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(323) 558-2055

Natalie Moore, M.A., MFT Intern is a holistic psychotherapist in private practice in Pasadena, Ca. She incorporates mindfulness and somatic practices into her work to help clients restore peace and balance to their lives. Natalie specializes in working with survivors of trauma, young adults living with anxiety and children with AD/HD.

10 Lessons About Life Learned from Yoga

Spiritual Growth

10 Lessons About Life Learned from Yoga

Natalie Moore

When you think about yoga, what comes to mind? Probably a room full of 20- and 30-something women (and one guy!) in a hip Los Angeles studio doing headstands or twisted into impossibly challenging postures. To most Americans, yoga is simply a trendy form of exercise that focuses on strength and flexibility without the use of gym equipment. But yoga is actually much more than that. Yoga is a spiritual practice that utilizes the body as a vehicle for self-awareness, discovery and transformation. Yes, you can get a great workout from a yoga class, no doubt! But stick around and read some of the life lessons I've garnered from years of practice:

 
 

1 | Slow down

In yoga, often the more slowly we work, the more we are able to achieve. When we try to rush into an asana (yoga pose), our muscles will likely be tense and we will probably utilize the improper muscle group to "force" ourselves into the posture. Not only do we make ourselves more prone to injury this way, but we're also not strengthening and stretching the intended areas. If we can slow down and bring mindful awareness to our movements, we will achieve our goals much more efficiently. Same goes for life off the mat -- when we rush through tasks or try to multitask, then nothing gets done well, we don't achieve our intended goals and we are more liable to make errors. But if we can slow down and strip away the non-essentials, suddenly we can achieve more without all the stress.

2 | Work from the ground up

When going into a yoga posture, especially standing postures, we work from the ground up. The idea is that if our feet are not firmly planted and steady, then the rest of the body will not be able to support the asana correctly. If we don't have a strong foundation to rely on, the rest of the building will topple. Just like a tree, we need a strong support system to allow ourselves to grow. In life, this means that we need friends, family, mentors and others to help and guide us on our path. We also need healthy coping mechanisms to get through the hard times. You can't expect to achieve lofty goals without the proper supports in place first.

3 | Find balance

Yoga poses involve opposing forces. For example, when using your arms to reach forward, you use your shoulders to pull back. This creates a balance of forces to prevent injury and to further strengthen your muscles. In life, we would be well-served to keep opposing forces in mind while making personal and professional decisions. If I decide to take on 5 new weekly clients, I need to have a plan for how to balance that increased work with more scheduled breaks and improved self-care to sustain the surge in work.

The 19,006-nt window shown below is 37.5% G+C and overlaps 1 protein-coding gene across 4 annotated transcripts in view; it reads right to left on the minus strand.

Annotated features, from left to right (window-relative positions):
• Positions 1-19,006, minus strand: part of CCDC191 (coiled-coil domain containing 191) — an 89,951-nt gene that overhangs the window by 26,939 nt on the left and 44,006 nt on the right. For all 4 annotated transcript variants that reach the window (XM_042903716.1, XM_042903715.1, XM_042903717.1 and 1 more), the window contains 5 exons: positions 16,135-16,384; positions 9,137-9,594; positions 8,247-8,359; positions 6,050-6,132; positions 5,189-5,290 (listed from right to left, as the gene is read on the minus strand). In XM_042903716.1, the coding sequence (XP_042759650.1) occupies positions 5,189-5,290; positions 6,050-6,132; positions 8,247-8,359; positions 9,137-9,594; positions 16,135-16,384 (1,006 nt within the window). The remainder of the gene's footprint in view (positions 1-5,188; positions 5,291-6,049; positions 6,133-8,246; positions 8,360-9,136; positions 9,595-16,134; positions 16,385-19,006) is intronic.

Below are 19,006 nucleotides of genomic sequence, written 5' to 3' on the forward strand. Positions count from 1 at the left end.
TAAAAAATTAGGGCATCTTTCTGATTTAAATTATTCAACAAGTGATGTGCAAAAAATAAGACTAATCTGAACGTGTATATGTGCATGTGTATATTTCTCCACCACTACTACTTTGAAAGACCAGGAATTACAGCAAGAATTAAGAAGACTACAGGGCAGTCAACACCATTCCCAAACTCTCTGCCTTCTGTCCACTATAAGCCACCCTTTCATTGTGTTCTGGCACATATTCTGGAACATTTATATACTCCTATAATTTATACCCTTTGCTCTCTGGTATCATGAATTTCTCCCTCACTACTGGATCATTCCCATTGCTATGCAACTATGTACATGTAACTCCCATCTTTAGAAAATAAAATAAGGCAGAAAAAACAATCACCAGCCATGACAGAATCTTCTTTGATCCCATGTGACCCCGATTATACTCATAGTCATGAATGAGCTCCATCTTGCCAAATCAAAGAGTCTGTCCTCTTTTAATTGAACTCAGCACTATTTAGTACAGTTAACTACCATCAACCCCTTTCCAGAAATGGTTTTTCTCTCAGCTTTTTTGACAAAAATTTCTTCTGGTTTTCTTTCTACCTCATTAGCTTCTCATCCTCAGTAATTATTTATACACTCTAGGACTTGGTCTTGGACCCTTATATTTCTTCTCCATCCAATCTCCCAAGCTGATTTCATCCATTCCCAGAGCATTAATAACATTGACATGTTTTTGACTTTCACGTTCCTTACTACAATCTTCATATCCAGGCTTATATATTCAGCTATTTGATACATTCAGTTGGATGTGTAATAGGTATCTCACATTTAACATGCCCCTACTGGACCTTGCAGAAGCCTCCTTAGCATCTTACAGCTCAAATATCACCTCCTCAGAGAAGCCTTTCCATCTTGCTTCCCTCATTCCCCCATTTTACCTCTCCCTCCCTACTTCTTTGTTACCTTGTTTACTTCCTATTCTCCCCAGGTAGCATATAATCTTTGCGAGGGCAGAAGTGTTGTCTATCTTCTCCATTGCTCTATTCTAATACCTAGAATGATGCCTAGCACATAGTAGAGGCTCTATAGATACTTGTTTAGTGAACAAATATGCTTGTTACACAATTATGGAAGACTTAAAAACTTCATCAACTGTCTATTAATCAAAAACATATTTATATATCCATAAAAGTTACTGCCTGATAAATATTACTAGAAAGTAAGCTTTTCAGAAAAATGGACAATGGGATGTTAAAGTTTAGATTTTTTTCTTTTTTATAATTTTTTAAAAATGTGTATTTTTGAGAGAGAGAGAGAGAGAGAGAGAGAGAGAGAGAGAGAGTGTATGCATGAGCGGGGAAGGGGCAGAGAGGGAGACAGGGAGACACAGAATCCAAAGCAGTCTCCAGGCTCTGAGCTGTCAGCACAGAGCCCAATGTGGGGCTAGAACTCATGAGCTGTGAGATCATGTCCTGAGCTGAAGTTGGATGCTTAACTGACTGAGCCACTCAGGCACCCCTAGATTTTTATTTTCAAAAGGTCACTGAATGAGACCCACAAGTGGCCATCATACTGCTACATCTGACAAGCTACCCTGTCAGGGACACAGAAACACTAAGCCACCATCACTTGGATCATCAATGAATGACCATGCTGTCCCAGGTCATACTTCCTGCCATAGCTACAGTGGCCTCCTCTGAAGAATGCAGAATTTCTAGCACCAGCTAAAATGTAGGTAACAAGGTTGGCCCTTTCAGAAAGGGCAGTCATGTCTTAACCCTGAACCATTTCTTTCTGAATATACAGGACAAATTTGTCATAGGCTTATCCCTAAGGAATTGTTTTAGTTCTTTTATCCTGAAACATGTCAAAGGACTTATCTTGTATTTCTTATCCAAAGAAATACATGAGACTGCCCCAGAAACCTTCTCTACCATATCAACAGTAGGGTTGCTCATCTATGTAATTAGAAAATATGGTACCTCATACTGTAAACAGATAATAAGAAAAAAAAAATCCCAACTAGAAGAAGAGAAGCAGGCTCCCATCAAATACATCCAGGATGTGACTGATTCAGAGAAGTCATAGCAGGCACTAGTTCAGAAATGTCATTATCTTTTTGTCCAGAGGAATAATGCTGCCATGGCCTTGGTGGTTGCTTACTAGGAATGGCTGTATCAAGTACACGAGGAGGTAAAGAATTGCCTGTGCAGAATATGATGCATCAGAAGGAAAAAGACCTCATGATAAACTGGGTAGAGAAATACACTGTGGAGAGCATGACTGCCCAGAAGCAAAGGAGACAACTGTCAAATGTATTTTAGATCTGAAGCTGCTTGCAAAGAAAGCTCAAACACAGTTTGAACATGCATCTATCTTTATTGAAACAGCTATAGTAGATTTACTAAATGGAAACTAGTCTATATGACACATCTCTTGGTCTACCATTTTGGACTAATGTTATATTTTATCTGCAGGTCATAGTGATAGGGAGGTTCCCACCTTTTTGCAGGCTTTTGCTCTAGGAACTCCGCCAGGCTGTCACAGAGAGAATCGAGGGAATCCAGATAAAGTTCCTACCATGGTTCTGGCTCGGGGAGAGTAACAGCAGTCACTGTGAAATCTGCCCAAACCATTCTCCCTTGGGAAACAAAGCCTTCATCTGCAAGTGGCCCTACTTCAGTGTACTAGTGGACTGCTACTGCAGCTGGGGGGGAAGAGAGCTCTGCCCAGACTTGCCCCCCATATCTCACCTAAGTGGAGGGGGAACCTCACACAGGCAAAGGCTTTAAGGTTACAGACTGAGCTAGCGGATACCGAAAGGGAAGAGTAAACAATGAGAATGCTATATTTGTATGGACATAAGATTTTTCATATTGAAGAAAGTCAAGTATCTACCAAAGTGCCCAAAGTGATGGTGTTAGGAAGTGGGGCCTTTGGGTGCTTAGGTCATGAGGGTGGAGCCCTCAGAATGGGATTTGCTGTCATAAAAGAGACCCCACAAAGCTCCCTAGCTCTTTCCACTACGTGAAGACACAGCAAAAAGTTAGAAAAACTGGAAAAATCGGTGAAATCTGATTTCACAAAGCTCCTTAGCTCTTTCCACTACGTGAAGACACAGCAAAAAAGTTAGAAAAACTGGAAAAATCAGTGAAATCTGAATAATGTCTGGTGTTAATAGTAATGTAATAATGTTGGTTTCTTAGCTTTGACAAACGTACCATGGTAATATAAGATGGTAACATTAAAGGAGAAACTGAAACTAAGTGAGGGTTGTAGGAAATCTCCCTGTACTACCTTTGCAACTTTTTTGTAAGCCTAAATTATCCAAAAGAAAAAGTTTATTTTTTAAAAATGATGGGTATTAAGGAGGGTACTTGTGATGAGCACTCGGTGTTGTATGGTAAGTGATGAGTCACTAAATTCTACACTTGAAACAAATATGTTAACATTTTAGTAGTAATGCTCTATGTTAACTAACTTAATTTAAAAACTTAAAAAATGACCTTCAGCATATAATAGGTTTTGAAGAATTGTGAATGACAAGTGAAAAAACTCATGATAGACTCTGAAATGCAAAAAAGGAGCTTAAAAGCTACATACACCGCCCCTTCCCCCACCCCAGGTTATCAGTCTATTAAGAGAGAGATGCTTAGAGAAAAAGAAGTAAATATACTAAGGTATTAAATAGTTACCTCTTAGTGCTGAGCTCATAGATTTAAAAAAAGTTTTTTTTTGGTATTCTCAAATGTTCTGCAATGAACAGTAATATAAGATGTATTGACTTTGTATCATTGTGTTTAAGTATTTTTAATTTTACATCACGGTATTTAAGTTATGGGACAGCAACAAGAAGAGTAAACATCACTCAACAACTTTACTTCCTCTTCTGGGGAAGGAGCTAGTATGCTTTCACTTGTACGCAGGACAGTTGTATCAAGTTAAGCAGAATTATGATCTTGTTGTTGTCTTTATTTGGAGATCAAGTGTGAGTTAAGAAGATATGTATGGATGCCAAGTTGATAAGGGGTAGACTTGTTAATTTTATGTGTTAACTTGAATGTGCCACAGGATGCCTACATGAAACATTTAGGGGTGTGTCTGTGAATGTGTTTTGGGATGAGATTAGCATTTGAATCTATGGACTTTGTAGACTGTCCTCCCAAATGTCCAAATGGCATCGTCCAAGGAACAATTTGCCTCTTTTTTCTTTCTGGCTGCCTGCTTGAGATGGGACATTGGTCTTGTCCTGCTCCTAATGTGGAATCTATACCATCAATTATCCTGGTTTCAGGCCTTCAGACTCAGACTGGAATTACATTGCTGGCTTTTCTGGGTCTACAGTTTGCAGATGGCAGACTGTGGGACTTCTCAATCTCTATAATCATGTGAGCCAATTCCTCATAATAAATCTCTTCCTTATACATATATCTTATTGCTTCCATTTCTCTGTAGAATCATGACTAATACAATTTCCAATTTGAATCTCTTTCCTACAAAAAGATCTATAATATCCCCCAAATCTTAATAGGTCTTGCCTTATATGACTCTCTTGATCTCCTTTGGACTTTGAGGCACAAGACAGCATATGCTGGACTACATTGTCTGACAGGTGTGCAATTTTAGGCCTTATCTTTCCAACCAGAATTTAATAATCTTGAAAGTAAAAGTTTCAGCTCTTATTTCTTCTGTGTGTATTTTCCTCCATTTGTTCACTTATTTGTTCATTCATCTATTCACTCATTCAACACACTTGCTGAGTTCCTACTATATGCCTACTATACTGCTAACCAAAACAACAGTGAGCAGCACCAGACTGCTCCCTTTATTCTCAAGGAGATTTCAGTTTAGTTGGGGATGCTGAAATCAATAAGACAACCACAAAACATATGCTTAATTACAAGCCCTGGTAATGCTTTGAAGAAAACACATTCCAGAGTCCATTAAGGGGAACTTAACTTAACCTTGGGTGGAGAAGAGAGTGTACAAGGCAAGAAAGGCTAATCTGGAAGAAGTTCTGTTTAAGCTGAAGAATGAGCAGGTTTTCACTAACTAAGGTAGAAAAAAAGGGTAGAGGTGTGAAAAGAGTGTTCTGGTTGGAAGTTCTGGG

4 | Your strength is in your struggle

The aim of yoga is not to show up to your first class and already be extremely strong and be able to hold challenging postures forever! Your strength comes from your shaking muscles, your wobbling around trying to find center and your holding a posture correctly as long for as you can right now. That builds over time to develop the strength you see in more seasoned yogis. Off the mat, we get stronger by working through the struggles that life seems to be so good at presenting to us. Often, we can feel resentful when life throws us a curve-ball, but we can't expect to be strong individuals without overcoming hardship.

5 | Bend so you don't break

Yoga allows us to improve the flexibility of the body and the mind. The practice challenges our notions of what we are capable of, it tests the edges of our comfort zone and it provides us with a different perspective. Pioneering scientist on the mind/body connection, Dr. Dan Siegel talks about how, as humans we tend to bounce back and forth between the "banks of rigidity and chaos." To illustrate this concept, think about a New Years resolution you've made in the past. Maybe it was something like "I'm going to work out every day for the whole year." You may have gotten to the gym the first couple times, but life gets in the way and then the idea of working out daily flies out the window completely, because you've already messed it up. In this example, you went from rigidity to chaos. The goal of self-growth is to be able to flow somewhere in the middle, in the "stream of flexibility." With a flexible mind, one can have an expectation to live a healthy lifestyle, but when things get in the way, they're able to continue the process and not get discouraged.

6 | Breath is everything